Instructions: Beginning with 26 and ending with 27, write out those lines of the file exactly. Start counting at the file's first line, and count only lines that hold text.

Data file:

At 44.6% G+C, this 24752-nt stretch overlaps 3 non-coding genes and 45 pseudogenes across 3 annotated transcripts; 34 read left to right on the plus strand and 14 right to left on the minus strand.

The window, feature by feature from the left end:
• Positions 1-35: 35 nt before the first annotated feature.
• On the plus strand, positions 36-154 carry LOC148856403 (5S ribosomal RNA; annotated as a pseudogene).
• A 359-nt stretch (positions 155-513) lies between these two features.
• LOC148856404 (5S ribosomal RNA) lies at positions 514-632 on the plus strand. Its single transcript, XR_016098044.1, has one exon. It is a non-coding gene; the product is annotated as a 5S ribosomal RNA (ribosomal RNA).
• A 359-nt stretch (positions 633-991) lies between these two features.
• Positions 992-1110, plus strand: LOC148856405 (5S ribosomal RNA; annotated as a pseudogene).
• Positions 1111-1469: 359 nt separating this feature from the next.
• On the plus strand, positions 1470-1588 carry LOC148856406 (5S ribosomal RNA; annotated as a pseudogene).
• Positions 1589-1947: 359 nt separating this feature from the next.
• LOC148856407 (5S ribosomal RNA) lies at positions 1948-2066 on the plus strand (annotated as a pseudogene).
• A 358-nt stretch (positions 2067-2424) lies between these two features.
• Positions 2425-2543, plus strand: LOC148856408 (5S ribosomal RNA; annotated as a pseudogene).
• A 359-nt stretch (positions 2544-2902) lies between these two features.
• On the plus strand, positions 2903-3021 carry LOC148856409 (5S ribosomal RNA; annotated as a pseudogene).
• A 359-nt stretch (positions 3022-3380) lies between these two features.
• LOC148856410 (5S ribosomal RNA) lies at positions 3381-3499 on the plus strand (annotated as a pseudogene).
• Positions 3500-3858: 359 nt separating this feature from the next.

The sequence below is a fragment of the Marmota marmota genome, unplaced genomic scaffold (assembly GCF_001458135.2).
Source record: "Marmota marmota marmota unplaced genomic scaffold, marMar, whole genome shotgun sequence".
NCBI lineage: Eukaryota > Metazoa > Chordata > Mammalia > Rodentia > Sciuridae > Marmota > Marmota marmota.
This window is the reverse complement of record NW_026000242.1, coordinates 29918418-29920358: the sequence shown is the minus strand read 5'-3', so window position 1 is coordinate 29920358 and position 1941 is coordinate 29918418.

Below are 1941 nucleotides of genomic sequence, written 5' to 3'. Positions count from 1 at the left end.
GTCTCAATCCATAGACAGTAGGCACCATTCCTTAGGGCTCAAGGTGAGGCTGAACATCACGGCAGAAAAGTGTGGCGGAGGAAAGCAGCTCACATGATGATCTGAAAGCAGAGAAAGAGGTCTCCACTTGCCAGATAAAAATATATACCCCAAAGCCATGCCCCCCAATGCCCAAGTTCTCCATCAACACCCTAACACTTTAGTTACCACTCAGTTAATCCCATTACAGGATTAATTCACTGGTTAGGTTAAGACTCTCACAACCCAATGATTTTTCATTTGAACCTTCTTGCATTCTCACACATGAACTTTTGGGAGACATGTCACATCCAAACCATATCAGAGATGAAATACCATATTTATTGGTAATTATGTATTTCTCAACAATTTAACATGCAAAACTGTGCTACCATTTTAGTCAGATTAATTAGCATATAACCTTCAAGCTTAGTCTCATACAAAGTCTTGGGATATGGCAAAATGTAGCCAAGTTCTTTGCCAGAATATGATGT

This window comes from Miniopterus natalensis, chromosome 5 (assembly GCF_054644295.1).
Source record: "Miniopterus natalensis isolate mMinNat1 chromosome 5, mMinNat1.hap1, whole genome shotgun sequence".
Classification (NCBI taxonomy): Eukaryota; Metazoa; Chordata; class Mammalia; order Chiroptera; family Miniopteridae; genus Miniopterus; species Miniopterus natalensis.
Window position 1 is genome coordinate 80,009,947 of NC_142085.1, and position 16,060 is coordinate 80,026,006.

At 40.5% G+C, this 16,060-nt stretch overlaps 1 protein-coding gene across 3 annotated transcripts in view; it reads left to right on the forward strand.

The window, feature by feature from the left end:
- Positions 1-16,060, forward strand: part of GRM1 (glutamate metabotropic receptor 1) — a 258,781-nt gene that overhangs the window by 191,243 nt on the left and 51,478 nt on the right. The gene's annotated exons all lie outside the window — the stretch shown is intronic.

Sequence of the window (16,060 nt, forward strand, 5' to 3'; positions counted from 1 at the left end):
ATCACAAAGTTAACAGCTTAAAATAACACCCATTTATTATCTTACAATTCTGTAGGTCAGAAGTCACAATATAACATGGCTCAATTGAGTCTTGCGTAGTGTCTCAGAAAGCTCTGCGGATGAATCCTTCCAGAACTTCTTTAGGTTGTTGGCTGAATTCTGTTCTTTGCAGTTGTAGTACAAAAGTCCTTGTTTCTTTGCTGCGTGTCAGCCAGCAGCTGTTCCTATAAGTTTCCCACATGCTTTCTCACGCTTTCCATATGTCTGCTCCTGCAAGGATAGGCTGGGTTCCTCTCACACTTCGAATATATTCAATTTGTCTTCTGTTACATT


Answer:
This window comes from Miniopterus natalensis, chromosome 5 (assembly GCF_054644295.1).
Source record: "Miniopterus natalensis isolate mMinNat1 chromosome 5, mMinNat1.hap1, whole genome shotgun sequence".